Jamie's Blog

Lessons from a life of startups, coding, countryside, and kids

The tools we use, are the tools we use

2014 08 25 at 12.30

because writing and formatting Markdown is smooth and natural — shit HackerNews says

Well, they’re partially right: Markdown is a pretty natural format for programmers to use. After all, our primary tool is the text editor, and we are familiar with tools to process that text into presentable formats. I got into writing Markdown after writing papers in LaTeX and loving the focus on the content, the ability to version control, merge, backup, share, etc. Markdown is an easier LaTeX for everyday use.

This blog posts is being written in Markdown. The presentation I gave a week ago was entirely written in Markdown (using the fantastic Deckset app). I write my README’s in Markdown. I keep all my notes in Markdown. I have more ways to edit/preview Markdown then is strictly healthy (SublimeText, Byword, iAWriter, Marked, Mou, Macdown, …). So, yeah, Markdown is pretty familiar to developers.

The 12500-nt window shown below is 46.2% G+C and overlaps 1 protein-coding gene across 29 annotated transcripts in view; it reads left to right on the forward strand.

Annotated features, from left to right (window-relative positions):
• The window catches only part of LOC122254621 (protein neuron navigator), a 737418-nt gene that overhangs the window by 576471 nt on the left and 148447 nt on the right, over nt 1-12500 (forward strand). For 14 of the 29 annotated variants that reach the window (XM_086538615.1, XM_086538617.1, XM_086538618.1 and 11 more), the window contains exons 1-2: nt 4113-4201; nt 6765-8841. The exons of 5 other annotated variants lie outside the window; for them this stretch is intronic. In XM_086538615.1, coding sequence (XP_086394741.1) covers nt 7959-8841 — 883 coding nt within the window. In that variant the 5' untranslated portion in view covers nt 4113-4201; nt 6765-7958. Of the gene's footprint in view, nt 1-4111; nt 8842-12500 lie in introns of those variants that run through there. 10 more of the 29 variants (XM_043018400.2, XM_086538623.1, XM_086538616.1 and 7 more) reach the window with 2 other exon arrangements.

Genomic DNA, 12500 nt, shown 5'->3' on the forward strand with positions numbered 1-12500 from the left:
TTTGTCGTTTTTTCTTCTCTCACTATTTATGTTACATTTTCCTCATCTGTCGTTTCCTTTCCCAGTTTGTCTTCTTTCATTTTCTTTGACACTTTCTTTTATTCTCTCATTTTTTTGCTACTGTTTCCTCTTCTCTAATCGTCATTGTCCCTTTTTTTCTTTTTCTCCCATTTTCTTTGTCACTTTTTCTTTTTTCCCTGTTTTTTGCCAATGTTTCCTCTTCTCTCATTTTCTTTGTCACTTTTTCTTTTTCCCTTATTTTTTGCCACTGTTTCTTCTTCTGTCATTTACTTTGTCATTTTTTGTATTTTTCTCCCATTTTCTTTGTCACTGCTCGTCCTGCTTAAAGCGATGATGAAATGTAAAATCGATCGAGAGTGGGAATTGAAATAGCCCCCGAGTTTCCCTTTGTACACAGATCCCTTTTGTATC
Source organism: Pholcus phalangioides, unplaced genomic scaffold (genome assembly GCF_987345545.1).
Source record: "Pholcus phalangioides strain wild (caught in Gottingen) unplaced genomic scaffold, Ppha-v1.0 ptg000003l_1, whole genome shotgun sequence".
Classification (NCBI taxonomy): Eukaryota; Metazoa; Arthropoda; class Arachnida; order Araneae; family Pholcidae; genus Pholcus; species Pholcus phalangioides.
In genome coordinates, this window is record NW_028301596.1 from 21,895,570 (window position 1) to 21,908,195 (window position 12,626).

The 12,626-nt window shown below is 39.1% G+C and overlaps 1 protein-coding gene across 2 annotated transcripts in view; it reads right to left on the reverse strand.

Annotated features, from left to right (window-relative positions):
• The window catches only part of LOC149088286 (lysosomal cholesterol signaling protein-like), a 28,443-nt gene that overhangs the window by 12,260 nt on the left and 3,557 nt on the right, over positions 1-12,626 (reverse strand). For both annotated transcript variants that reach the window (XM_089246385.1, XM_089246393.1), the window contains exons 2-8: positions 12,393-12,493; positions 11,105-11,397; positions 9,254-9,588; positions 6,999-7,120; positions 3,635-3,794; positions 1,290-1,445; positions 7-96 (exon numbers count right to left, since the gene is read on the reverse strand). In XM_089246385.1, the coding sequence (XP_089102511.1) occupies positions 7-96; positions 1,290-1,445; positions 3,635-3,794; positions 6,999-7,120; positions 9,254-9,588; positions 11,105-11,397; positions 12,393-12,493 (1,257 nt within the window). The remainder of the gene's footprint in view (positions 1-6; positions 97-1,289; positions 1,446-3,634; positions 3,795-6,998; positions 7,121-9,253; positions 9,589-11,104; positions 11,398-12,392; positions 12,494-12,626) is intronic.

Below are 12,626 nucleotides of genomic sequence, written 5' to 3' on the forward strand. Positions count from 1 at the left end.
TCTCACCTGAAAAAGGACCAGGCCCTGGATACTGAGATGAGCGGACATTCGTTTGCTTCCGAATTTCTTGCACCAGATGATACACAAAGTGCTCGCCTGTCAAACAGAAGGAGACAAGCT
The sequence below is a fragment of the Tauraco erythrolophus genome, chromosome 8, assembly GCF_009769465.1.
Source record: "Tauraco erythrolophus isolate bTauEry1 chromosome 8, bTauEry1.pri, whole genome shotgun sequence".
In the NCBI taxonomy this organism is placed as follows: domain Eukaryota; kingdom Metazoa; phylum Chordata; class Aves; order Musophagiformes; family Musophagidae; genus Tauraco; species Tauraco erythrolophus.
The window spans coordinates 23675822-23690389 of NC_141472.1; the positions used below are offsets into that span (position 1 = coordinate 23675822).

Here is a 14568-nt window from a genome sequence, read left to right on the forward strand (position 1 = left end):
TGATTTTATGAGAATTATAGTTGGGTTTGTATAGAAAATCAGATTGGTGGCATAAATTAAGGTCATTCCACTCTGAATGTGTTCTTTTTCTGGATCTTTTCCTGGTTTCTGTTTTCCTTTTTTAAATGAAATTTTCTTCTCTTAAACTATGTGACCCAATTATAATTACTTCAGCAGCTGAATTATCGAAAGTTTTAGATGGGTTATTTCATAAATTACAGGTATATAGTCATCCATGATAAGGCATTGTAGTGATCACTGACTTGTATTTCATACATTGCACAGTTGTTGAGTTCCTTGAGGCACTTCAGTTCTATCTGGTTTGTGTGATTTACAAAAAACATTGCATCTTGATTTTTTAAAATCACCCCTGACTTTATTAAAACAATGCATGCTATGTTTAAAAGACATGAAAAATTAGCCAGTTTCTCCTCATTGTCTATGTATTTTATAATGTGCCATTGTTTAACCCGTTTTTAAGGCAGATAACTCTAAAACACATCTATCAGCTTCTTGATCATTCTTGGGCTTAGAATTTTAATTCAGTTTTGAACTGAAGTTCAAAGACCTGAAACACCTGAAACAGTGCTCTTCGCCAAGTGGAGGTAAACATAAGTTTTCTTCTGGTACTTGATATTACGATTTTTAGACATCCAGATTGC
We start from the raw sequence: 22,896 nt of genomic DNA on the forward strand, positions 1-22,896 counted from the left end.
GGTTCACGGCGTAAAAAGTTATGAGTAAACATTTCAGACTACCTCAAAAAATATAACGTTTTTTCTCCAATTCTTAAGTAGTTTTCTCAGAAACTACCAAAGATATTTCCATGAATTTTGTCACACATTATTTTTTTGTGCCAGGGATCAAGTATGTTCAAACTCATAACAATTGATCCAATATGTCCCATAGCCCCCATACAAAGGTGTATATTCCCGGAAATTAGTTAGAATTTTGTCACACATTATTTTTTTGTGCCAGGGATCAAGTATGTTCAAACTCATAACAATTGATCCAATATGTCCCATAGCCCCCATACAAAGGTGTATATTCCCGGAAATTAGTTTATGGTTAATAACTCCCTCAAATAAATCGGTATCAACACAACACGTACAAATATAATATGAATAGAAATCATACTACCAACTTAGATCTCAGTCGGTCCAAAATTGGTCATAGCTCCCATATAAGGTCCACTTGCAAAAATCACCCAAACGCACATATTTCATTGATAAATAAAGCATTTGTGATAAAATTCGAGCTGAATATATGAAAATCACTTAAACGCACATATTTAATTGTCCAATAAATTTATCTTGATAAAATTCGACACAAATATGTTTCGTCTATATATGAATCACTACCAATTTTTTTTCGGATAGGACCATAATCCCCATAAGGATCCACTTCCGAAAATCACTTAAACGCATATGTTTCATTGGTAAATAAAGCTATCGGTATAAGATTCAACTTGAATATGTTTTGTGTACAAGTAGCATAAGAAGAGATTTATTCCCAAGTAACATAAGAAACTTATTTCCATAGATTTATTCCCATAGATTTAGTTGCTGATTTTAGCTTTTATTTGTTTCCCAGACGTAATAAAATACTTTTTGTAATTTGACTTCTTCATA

But do non-developers use it? Not in my experience. In fact, non-developers are far more likely to use the tools that they’re familiar with. They probably don’t even have a decent text editor installed but I bet they have Word or Excel. And that’s why we get screenshots pasted into Word documents and requirements documents written in Excel spreadsheets. In fact, my boss has an accountancy background and I can tell you that his default application, for everything, is Excel.

Markdown isn’t superior. It just plays to the tools that us programmers are familiar with and we should probably cut non-developers some slack when they default to the tools that they’re familiar with.

Rant: Markdown is supposed to be readable by everyone and I think it almost succeeds but the link syntax is a piece of junk: A lot of visual noise that’s hard to process and even harder to write because you have to remember to open the square brace before typing (assuming you remember the order is square braces then brackets)